Used Cooking Oil and the Environment

oil and grease collection

The environmental impact of used cooking oil recycling

A used cooking oil recycling company such as ReGrease collects used cooking oil (UCO) from restaurants, hotels, stadiums and food processors. They bring the used oil to their plant and screen it to remove solids and burned foodstuffs and then heat it to remove water. Once it is sufficiently purified it can be sold to a biodiesel manufacturer to be made into biodiesel, renewable diesel or SAF (Sustainable Aviation Fuel).

According to the EPA, the environmental effect of improper used cooking oil disposal and petroleum disposal are very similar. That is, they are both toxic and once they are in waterways they can destroy habitats for aquatic life as well as for animals. They can coat the feathers and gills of birds and fish and prevent them from breathing, much as the oil from the Exxon Valdez oil spill in 1989. It can also coat feathers and skin and prevent mammals and fish from managing their body temperatures.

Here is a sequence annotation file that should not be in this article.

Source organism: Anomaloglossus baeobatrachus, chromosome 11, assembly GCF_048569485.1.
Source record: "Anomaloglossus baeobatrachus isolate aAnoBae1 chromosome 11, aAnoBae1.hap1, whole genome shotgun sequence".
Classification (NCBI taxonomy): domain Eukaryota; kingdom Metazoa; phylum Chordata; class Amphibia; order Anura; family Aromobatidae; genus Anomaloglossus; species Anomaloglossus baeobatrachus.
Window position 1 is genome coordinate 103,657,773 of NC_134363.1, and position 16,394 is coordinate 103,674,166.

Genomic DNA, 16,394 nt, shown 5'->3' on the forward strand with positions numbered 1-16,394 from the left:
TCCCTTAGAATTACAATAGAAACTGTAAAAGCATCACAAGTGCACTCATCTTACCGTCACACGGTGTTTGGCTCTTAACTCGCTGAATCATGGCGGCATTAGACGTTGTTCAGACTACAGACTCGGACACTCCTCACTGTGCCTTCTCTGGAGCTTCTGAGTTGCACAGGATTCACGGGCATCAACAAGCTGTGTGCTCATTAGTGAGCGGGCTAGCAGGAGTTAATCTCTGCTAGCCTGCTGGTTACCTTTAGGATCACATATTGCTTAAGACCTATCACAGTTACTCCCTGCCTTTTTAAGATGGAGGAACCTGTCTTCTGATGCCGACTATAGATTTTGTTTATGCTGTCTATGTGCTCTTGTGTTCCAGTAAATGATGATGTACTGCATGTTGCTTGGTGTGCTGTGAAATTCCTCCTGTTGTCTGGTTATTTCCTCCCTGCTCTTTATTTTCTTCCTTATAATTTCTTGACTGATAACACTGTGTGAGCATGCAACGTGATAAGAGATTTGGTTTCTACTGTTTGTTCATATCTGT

On a brighter note, used cooking oil, when recycled properly, doesn’t just prevent this type of damage to animals and the environment, but it can contribute to the reduction of greenhouse gases by replacing traditional diesel fuel with biodiesel and renewable diesel. These cleaner burning biofuels can reduce greenhouse gases by 74% as compared to regular diesel, when viewed on a full lifecycle basis.

What are greenhouse gases?

Greenhouse gases act like a greenhouse in that they trap heat. Greenhouse gases such as carbon dioxide collect in the atmosphere and trap radiation and sunlight that has bounced off the surface of the earth. This heat and radiation would otherwise continue into space. The rapid rise in Greenhouse gases over the past century has contributed to the speed and intensification of climate change.